(d) The third search used World Wide Web search engines to locate national and international governmental and non-governmental documents. Canadian documents identified resources such as You Bet I Care!, government publications from Statistics Canada, and child care survey resources such as the National Longitudinal Survey on Children and Youth (NLSCY), National Institute of Child Health and Human Development (NICHD), and Understanding the Early Years. Research articles were either found directly by the search or found as articles linked to government (e.g., Human Resources and Social Development Canada) or early child development websites (e.g., Centre of Excellence for Early Childhood Development, www.excellence-earlychildhood.ca). Twenty-one empirical research studies were retrieved from this search.
(e) The searches listed above resulted in a working reference list of 81 relevant citations.

 

Search of Reference Lists
(a) The references cited in each article in the working reference list were located and examined. Possibly relevant, as determined by the title and abstract, were retrieved and added to the working reference list. The reference lists cited in the added articles were also examined for possibly-relevant citations, and reference searching continued. As a result, 17 citations were added to the working Reference List.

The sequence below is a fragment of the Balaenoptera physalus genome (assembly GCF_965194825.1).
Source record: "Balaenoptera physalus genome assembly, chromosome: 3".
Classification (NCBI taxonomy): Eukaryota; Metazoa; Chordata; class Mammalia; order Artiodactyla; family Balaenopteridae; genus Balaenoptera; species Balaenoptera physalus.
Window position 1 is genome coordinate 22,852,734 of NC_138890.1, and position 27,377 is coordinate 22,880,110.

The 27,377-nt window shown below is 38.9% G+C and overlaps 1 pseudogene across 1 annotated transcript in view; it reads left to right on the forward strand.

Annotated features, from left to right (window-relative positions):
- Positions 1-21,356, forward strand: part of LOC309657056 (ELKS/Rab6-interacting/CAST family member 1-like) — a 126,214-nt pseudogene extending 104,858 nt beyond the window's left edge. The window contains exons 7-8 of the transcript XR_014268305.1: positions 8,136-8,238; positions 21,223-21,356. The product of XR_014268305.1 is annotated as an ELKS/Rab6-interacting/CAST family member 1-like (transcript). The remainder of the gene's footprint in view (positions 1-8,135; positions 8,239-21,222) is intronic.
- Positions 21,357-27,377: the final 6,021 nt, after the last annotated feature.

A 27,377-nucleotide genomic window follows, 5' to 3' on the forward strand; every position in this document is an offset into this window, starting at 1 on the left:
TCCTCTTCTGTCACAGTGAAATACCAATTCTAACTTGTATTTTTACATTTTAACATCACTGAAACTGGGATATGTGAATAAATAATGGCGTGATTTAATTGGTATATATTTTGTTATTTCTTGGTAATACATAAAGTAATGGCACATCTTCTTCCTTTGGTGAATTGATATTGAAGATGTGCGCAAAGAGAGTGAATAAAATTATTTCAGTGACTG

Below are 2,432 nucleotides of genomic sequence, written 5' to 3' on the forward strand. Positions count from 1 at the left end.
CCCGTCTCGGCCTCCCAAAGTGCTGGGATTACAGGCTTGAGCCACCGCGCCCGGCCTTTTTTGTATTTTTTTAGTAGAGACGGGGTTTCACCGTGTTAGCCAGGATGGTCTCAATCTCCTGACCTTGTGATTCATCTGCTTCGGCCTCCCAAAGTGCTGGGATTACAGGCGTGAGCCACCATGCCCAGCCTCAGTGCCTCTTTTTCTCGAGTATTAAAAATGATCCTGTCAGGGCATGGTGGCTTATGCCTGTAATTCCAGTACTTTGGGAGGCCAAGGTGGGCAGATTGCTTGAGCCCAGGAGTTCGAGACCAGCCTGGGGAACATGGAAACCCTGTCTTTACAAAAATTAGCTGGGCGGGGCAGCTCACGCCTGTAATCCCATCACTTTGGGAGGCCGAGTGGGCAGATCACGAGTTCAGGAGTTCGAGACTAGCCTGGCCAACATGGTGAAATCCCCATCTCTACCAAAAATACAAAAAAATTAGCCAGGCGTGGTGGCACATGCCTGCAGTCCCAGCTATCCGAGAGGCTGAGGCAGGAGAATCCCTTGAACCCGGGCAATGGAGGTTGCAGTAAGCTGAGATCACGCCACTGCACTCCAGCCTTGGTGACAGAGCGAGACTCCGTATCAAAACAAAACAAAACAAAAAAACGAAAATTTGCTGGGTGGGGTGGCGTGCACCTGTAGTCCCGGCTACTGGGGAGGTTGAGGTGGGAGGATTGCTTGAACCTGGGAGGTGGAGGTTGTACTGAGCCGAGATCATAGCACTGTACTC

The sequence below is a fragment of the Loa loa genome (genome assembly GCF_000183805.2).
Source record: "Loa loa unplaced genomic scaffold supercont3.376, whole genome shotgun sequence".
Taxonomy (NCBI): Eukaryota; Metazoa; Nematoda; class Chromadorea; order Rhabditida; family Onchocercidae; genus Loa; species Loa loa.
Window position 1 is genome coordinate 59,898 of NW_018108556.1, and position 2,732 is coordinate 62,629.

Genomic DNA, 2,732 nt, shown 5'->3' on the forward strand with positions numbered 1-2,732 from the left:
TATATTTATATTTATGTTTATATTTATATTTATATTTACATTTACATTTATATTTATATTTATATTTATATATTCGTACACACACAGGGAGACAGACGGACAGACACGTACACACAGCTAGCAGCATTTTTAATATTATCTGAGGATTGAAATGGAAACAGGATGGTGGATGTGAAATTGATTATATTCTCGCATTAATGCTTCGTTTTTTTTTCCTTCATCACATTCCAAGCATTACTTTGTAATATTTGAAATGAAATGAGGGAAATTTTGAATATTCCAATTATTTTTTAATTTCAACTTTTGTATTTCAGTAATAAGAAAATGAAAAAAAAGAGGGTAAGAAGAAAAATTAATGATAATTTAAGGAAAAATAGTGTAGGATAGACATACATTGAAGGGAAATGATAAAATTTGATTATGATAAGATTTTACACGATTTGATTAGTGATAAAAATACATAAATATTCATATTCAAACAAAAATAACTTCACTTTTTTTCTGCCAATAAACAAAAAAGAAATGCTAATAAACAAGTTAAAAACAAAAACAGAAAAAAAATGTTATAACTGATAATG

(b) Citations of national and international government reports and position papers were examined; If relevant, based on the articles’ titles and abstracts, articles were retrieved and added to the working Reference list. Citations of 19 articles were added to the working Reference List.
Search of Journals and Literature Reviews
(a)

Two academic peer-reviewed journals were selected for examination. They were selected based on their high yield of articles retrieved the steps above. Tables of Contents of a total of 45 issues were reviewed for possible relevant articles.   

Child Development: Volume 1 (1986) through Volume 20 (2005) Early Childhood Research Quarterly: Volume 51 (1980) through Volume 76 (2005)

Three relevant articles, that did not already exist in the working Reference list, were retrieved and added from Child Development, and ten were retrieved and added from Early Childhood Research Quarterly.